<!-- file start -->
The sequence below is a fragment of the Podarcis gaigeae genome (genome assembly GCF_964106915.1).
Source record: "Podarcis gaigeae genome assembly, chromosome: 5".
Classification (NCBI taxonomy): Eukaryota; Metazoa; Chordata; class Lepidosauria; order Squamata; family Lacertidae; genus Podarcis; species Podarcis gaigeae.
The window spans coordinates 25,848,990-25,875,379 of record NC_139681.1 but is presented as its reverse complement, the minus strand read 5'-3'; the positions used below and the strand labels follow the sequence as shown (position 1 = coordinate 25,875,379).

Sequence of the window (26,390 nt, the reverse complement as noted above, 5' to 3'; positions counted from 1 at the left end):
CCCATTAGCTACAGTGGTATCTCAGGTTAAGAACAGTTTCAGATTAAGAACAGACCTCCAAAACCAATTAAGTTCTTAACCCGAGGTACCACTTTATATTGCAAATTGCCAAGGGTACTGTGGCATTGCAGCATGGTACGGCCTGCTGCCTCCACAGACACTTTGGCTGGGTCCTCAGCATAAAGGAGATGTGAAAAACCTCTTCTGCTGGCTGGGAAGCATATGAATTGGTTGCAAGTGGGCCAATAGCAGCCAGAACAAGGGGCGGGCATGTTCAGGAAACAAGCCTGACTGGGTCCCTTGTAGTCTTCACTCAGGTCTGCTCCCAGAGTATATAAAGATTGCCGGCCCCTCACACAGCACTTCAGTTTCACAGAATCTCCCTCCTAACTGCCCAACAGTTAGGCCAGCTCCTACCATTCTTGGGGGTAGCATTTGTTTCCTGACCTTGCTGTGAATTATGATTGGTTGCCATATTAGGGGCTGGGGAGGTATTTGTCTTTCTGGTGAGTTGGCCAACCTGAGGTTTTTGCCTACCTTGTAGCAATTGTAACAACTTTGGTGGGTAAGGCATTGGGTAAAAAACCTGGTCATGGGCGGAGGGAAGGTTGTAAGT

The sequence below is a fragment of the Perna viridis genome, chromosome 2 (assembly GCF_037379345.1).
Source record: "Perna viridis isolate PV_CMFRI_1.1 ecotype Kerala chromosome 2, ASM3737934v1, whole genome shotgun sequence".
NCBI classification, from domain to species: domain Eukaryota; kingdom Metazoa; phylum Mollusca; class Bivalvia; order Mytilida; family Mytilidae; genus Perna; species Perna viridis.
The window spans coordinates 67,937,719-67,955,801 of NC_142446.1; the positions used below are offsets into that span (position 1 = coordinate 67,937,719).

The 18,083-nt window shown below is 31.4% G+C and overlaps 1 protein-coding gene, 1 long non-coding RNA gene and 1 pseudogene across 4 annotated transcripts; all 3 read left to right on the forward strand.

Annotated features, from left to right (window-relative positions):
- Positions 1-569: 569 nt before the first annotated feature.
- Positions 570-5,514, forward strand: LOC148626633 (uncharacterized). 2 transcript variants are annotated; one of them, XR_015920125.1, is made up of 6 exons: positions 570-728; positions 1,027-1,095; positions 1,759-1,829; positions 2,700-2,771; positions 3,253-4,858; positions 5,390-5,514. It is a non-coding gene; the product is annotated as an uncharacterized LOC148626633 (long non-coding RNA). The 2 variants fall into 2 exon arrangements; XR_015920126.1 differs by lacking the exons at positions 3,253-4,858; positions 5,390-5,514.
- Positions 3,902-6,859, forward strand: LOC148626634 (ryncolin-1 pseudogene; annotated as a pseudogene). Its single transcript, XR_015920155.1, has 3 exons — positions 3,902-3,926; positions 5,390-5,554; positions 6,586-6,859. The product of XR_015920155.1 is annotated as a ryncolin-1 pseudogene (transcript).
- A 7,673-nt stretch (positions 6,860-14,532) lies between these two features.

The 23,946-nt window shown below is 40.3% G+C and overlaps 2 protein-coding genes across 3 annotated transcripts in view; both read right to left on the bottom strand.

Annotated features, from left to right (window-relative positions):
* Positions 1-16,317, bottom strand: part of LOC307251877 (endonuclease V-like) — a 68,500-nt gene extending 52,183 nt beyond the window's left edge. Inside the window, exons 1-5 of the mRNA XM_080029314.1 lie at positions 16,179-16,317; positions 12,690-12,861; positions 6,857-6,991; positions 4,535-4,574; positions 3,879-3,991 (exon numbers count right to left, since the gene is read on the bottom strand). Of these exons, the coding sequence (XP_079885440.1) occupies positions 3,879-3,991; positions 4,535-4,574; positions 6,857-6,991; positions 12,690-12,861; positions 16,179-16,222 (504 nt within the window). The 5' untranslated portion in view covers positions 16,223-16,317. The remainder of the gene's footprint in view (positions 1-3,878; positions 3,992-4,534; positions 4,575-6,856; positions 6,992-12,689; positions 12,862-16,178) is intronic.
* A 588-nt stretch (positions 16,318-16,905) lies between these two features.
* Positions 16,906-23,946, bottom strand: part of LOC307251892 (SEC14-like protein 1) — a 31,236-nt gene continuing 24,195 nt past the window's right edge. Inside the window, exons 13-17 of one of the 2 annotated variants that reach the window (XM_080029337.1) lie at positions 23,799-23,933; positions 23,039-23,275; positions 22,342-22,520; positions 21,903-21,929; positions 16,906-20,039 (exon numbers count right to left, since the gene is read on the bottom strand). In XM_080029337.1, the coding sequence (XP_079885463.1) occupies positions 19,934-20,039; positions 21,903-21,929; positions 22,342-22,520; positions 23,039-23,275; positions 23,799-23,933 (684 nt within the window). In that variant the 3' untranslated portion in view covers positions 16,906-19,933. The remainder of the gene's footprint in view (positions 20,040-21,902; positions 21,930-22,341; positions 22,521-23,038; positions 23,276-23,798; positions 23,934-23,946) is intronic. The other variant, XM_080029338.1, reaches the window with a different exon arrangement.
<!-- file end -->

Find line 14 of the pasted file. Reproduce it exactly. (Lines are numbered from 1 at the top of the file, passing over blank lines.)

- Positions 570-5,514, forward strand: LOC148626633 (uncharacterized). 2 transcript variants are annotated; one of them, XR_015920125.1, is made up of 6 exons: positions 570-728; positions 1,027-1,095; positions 1,759-1,829; positions 2,700-2,771; positions 3,253-4,858; positions 5,390-5,514. It is a non-coding gene; the product is annotated as an uncharacterized LOC148626633 (long non-coding RNA). The 2 variants fall into 2 exon arrangements; XR_015920126.1 differs by lacking the exons at positions 3,253-4,858; positions 5,390-5,514.